Friday, 16 July 2010

The Cumbrian Feeder (Part 1)

It was hot and sultry walking along the tow path beside the River Medway in Maidstone. The heat had turned the river a curious shade of green and it gave off a pungent odour, more akin to a stretch of water somewhere near the Equator. The hotel where I was staying was the same heat as a sauna. Health and safety only permitted the windoows to be opened one inch. But this was a blessing as the car park was shared by the pub next door and the noise of late night revellers was horrendous.

I was doing a feeder. Swopping with two drivers who had driven from Germany to drive the school the rest of the way back to their hometown in Cumbria. It had been a long drive down in one of the driver's aged Mercedes, which had the handling of a tank in the trenches at the Battle of the Somme.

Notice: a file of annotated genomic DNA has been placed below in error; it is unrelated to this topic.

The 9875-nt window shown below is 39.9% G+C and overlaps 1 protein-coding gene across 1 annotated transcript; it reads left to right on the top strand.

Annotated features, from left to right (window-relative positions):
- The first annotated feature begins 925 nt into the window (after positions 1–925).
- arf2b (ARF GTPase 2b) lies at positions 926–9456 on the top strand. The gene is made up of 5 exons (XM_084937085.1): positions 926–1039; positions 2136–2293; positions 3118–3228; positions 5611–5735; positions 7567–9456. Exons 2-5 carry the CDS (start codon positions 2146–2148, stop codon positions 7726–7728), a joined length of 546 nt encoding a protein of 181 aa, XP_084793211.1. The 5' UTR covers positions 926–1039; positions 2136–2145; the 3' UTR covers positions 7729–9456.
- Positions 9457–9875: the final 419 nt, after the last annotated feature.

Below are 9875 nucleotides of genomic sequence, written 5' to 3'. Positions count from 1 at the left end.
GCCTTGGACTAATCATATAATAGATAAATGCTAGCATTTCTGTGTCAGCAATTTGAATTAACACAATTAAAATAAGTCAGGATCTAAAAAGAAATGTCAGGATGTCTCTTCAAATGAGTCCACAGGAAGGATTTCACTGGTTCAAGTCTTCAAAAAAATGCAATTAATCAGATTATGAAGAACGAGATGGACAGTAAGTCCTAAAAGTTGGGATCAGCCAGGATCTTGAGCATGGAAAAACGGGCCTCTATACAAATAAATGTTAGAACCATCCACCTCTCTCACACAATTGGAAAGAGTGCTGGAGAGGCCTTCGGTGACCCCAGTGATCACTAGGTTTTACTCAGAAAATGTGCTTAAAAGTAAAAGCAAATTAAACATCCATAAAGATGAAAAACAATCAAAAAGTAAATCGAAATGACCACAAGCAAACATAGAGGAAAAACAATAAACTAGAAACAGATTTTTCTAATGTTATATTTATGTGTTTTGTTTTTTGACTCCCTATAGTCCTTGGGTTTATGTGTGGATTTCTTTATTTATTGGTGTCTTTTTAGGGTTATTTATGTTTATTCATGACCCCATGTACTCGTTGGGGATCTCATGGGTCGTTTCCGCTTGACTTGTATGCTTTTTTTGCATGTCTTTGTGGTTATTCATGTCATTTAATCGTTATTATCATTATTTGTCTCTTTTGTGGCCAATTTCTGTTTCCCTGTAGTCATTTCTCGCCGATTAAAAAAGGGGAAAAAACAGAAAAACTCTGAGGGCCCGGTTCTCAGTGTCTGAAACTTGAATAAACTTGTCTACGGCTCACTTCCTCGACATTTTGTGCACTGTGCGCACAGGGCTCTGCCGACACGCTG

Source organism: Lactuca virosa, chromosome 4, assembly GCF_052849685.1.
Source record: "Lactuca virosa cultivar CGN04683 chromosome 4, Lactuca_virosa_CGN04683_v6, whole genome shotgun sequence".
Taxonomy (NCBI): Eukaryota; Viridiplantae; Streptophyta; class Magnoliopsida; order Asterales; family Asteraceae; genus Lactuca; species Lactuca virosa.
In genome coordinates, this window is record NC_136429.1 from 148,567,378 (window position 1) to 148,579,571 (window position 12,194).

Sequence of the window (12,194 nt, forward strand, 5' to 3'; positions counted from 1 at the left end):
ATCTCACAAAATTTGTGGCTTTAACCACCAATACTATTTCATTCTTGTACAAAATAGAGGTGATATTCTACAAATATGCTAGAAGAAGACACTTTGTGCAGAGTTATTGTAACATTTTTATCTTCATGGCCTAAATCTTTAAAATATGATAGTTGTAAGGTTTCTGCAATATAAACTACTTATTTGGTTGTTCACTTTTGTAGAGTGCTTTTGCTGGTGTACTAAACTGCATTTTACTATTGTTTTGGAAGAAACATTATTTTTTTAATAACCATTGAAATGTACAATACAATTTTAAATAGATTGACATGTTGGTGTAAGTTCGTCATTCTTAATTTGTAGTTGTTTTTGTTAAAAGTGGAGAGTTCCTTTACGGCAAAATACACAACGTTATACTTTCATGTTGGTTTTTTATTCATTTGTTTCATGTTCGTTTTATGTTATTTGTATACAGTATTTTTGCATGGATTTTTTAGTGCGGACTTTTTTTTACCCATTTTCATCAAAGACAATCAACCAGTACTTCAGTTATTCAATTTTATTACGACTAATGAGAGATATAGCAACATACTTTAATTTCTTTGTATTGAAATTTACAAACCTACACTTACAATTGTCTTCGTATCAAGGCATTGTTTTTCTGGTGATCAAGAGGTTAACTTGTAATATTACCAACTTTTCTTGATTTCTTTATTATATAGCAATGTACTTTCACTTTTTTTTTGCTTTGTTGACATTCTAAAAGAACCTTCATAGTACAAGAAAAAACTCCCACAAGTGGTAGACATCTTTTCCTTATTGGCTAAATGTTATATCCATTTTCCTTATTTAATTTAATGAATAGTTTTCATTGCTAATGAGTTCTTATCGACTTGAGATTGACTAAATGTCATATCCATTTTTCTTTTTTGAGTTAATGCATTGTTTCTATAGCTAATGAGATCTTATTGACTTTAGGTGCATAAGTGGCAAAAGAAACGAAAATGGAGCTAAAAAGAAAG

The call finally came and I drove to the service station to take over from them. It was a noisy place too. High speed trains on one side, loud mouthed youths playing football in the coach park and using the buses for goalposts.

In between there were teenage Northern girls talking about their purchases in France. "I've got six bags in my handbag" said one.

My bus arrived. The children and the teachers were shattered. There was another 8 hours to go.

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